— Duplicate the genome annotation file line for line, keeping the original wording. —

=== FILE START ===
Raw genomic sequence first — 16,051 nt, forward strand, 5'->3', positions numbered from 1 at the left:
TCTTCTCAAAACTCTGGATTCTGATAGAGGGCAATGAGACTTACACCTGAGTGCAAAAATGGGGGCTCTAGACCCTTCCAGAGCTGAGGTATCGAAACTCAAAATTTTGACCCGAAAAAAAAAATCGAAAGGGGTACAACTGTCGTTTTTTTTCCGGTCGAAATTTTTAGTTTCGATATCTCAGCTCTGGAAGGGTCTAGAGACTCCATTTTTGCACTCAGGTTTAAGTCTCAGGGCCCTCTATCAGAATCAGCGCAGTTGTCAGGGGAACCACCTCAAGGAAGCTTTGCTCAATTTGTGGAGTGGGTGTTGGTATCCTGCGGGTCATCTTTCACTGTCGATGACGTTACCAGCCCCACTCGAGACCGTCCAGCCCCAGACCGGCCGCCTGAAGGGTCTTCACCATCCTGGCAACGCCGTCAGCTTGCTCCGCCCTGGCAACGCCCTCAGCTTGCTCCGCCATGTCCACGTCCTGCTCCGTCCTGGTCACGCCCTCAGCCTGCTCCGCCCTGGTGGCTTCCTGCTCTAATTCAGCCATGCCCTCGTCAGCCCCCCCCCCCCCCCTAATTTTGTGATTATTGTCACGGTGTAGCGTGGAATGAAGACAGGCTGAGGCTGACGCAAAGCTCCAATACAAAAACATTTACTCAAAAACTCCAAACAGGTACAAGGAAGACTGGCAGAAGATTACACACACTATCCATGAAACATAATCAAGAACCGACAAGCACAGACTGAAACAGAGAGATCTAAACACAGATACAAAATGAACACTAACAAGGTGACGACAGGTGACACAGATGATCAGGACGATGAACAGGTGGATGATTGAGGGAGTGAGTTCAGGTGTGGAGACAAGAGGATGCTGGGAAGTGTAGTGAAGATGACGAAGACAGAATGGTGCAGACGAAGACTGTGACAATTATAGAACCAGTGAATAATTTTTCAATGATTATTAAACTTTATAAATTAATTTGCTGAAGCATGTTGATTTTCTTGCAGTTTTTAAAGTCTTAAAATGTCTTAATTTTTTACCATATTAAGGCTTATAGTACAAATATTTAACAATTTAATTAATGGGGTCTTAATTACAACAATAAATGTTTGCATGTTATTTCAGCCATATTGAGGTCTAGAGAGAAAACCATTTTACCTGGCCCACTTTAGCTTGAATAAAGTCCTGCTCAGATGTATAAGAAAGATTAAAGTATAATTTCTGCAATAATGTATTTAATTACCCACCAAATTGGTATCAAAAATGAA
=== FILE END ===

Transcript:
Raw genomic sequence first — 16,051 nt, forward strand, 5'->3', positions numbered from 1 at the left:
TCTTCTCAAAACTCTGGATTCTGATAGAGGGCAATGAGACTTACACCTGAGTGCAAAAATGGGGGCTCTAGACCCTTCCAGAGCTGAGGTATCGAAACTCAAAATTTTGACCCGAAAAAAAAAATCGAAAGGGGTACAACTGTCGTTTTTTTTCCGGTCGAAATTTTTAGTTTCGATATCTCAGCTCTGGAAGGGTCTAGAGACTCCATTTTTGCACTCAGGTTTAAGTCTCAGGGCCCTCTATCAGAATCAGCGCAGTTGTCAGGGGAACCACCTCAAGGAAGCTTTGCTCAATTTGTGGAGTGGGTGTTGGTATCCTGCGGGTCATCTTTCACTGTCGATGACGTTACCAGCCCCACTCGAGACCGTCCAGCCCCAGACCGGCCGCCTGAAGGGTCTTCACCATCCTGGCAACGCCGTCAGCTTGCTCCGCCCTGGCAACGCCCTCAGCTTGCTCCGCCATGTCCACGTCCTGCTCCGTCCTGGTCACGCCCTCAGCCTGCTCCGCCCTGGTGGCTTCCTGCTCTAATTCAGCCATGCCCTCGTCAGCCCCCCCCCCCCCCCTAATTTTGTGATTATTGTCACGGTGTAGCGTGGAATGAAGACAGGCTGAGGCTGACGCAAAGCTCCAATACAAAAACATTTACTCAAAAACTCCAAACAGGTACAAGGAAGACTGGCAGAAGATTACACACACTATCCATGAAACATAATCAAGAACCGACAAGCACAGACTGAAACAGAGAGATCTAAACACAGATACAAAATGAACACTAACAAGGTGACGACAGGTGACACAGATGATCAGGACGATGAACAGGTGGATGATTGAGGGAGTGAGTTCAGGTGTGGAGACAAGAGGATGCTGGGAAGTGTAGTGAAGATGACGAAGACAGAATGGTGCAGACGAAGACTGTGACAATTATAGAACCAGTGAATAATTTTTCAATGATTATTAAACTTTATAAATTAATTTGCTGAAGCATGTTGATTTTCTTGCAGTTTTTAAAGTCTTAAAATGTCTTAATTTTTTACCATATTAAGGCTTATAGTACAAATATTTAACAATTTAATTAATGGGGTCTTAATTACAACAATAAATGTTTGCATGTTATTTCAGCCATATTGAGGTCTAGAGAGAAAACCATTTTACCTGGCCCACTTTAGCTTGAATAAAGTCCTGCTCAGATGTATAAGAAAGATTAAAGTATAATTTCTGCAATAATGTATTTAATTACCCACCAAATTGGTATCAAAAATGAA